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Wednesday, November 15, 2017

What camera should I buy?

I recently noticed that a lot of my free photography tutorials are getting dated. I'll be going through them and updating them over the next several months. At this point I've had over 1,000 students from all over the world, and if you have been in one of my classes you know how much I love passing on what I know and guiding photographers to take the photos they've always wanted. So stay tuned for some great photography advice!

That being said, Christmas is right around the corner. If you're anything like me, you've long ago given up trying to get your well-intentioned husband to read your gift-giving ESP. No longer do I drop hints or leave clues laying around about what I'd like to get for Christmas, my birthday, Mother's Day... (insert any gift-giving occasion of your choice here.) After over 25 years of marriage, I've learned to just tell him what I want. Better yet, I include specifics about size, color and style, and write it down. And even better yet, I send him an email or a text with a link to the order form page already filled out. Not romantic, I know, but so what works for us! And honestly, ladies, we are both much happier with it this way. In his busy days of providing for us, he is quite happy to know what gift he can get me that I really want, and get it done efficiently. It's a win win for us!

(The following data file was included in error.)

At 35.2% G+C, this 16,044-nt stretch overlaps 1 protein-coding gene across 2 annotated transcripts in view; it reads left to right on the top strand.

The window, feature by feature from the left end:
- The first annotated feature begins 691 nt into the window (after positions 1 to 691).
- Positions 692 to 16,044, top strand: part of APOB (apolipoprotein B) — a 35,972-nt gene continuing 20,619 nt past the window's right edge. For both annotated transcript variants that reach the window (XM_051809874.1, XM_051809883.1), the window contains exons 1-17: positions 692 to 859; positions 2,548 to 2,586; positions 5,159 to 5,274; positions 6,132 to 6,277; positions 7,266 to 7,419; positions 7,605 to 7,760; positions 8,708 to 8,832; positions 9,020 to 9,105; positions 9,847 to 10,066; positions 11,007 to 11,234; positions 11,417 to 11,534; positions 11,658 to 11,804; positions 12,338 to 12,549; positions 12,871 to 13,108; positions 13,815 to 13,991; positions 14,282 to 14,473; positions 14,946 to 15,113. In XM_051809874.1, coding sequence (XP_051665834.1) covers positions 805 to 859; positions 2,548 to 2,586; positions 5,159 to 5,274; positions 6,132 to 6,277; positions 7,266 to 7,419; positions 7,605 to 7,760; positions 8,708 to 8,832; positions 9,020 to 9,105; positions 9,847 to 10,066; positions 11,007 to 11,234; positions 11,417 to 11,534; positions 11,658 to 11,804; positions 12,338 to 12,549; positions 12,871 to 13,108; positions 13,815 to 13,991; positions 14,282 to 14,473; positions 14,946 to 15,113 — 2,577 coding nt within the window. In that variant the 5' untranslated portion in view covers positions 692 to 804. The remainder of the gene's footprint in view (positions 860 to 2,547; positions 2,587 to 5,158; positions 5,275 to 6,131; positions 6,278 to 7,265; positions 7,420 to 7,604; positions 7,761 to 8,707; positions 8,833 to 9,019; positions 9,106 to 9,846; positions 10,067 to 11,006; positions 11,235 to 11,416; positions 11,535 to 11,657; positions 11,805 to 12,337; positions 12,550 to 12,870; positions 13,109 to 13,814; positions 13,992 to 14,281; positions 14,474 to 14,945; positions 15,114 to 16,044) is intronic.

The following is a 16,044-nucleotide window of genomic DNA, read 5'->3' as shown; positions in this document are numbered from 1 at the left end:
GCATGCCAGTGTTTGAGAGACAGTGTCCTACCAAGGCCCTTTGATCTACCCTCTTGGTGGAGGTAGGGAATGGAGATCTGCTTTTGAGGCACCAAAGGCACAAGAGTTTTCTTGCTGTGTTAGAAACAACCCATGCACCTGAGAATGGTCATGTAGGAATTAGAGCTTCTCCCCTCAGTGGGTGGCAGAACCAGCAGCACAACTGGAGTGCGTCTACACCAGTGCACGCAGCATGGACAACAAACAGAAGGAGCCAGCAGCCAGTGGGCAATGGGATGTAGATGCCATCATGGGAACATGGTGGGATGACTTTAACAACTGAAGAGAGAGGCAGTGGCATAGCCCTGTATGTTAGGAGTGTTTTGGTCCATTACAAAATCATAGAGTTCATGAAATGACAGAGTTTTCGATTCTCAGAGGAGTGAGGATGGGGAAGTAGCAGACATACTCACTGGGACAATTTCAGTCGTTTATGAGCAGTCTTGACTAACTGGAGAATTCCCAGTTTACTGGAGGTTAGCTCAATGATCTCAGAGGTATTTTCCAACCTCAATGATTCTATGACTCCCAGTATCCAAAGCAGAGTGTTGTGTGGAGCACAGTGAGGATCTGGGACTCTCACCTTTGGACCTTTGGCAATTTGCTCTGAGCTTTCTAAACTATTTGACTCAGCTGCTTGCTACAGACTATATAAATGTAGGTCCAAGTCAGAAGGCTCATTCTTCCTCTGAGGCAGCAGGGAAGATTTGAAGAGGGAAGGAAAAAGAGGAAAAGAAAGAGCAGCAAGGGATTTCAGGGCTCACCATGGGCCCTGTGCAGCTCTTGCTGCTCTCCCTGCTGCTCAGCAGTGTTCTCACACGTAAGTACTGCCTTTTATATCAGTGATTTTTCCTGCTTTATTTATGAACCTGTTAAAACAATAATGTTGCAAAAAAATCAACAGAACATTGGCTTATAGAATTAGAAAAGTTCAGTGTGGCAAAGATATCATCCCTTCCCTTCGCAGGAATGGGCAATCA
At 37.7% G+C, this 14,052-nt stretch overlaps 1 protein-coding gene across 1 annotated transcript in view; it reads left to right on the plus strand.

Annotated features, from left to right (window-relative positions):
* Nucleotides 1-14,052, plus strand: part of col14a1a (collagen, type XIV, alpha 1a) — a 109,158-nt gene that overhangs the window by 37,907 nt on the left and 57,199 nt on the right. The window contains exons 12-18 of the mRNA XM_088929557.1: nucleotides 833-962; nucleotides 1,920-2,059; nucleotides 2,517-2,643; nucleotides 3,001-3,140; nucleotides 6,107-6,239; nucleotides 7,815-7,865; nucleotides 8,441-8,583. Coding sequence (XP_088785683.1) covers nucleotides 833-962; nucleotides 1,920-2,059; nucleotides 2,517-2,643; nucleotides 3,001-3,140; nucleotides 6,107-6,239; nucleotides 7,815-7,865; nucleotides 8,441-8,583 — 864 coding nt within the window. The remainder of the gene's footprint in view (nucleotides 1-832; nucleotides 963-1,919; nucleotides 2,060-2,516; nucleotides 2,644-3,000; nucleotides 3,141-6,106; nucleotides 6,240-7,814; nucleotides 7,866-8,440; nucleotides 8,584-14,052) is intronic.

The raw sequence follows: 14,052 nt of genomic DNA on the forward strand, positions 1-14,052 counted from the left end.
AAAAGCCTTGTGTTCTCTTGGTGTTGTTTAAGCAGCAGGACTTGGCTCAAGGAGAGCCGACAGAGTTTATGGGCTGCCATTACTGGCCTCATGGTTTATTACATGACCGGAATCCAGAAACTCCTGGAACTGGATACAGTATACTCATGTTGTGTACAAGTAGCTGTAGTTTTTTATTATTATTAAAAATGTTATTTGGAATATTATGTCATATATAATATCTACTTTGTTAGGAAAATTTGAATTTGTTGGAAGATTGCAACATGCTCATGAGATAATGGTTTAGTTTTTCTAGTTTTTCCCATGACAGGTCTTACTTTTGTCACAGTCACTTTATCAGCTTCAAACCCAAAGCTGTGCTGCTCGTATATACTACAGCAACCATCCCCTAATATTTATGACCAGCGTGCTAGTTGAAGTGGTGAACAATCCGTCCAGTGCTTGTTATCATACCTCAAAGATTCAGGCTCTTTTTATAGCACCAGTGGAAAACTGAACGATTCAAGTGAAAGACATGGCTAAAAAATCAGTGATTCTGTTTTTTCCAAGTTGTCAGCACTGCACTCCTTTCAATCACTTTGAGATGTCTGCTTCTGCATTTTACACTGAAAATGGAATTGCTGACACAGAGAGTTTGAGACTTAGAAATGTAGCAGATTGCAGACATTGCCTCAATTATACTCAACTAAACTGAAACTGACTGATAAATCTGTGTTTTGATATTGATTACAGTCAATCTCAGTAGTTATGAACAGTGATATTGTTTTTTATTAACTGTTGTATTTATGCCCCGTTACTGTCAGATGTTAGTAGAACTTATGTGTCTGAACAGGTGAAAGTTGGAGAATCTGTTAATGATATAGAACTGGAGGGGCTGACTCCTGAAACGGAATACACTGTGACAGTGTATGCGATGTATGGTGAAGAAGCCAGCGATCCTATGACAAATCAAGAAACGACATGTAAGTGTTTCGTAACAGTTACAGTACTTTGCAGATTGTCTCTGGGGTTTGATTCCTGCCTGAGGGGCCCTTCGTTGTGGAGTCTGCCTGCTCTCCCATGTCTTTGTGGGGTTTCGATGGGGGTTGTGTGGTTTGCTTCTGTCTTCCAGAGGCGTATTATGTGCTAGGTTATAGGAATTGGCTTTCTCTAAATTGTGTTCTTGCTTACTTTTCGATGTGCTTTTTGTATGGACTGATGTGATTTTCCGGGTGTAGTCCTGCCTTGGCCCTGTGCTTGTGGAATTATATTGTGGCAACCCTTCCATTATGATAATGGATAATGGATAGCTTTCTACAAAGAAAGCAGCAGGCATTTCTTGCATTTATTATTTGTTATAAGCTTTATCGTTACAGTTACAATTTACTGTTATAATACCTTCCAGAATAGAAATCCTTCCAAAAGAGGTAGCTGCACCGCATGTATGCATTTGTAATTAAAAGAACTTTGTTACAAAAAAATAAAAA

A little self promotion if I may - If you're interested in purchasing a gift certificate for either the upcoming Composition 101 class that starts in 1/8/2018 or the class that starts the journey, Manual 'n More starting 4/9/2018, as a Christmas gift for someone, or maybe your sweetie wants to get you a gift certificate using the above technique, just drop me an email at or comment AND LEAVE YOUR EMAIL address so I can contact you. Neither class has any prerequisites. Click HERE for more details of these classes.

First, there are some things you need to think about before you ask for a DSLR from Santa. Or perhaps you're thinking about just going out and buying one for yourself. It's a lot of money either way and something you should carefully consider either way. I don't necessarily recommend a DSLR for everyone, and the first thing I'm going to try and do is talk you out of it soyou don't waste your money! In order for a DSLR to function better than a good point-n-shoot, there definitely is a learning curve, and you'll need to invest your time learning how to use it. (I recommend the above mentioned Manual 'n More class for just this reason!) Many folks get a fancy new DSLT camera only to pull it out of the box, see all the buttons and numbers and quickly discover that learning how to use it beyond its auto mode is not as easy as they thought is would be. DSLRs are heavy and might not fit in your purse. And even worse they're kinda fragile and not something you want to let little Bobby play with. Not to mention that cell phones photos are getting better all the time. So it's worth figuring out for sure if a DSLR is going to do what you want it to do. I also recommend purchasing at least 1 lens, (a 35mm or 50mm) some editing software (I recommend Adobe's Lighroom) and expenses can keep going up from there. Photography can become an expensive hobby. And without this extra stuff, you might be limited with what types of photos you can create. But if you're willing to invest a little more money and time, then you will likely find it a rewarding investment that preserves your family's memories!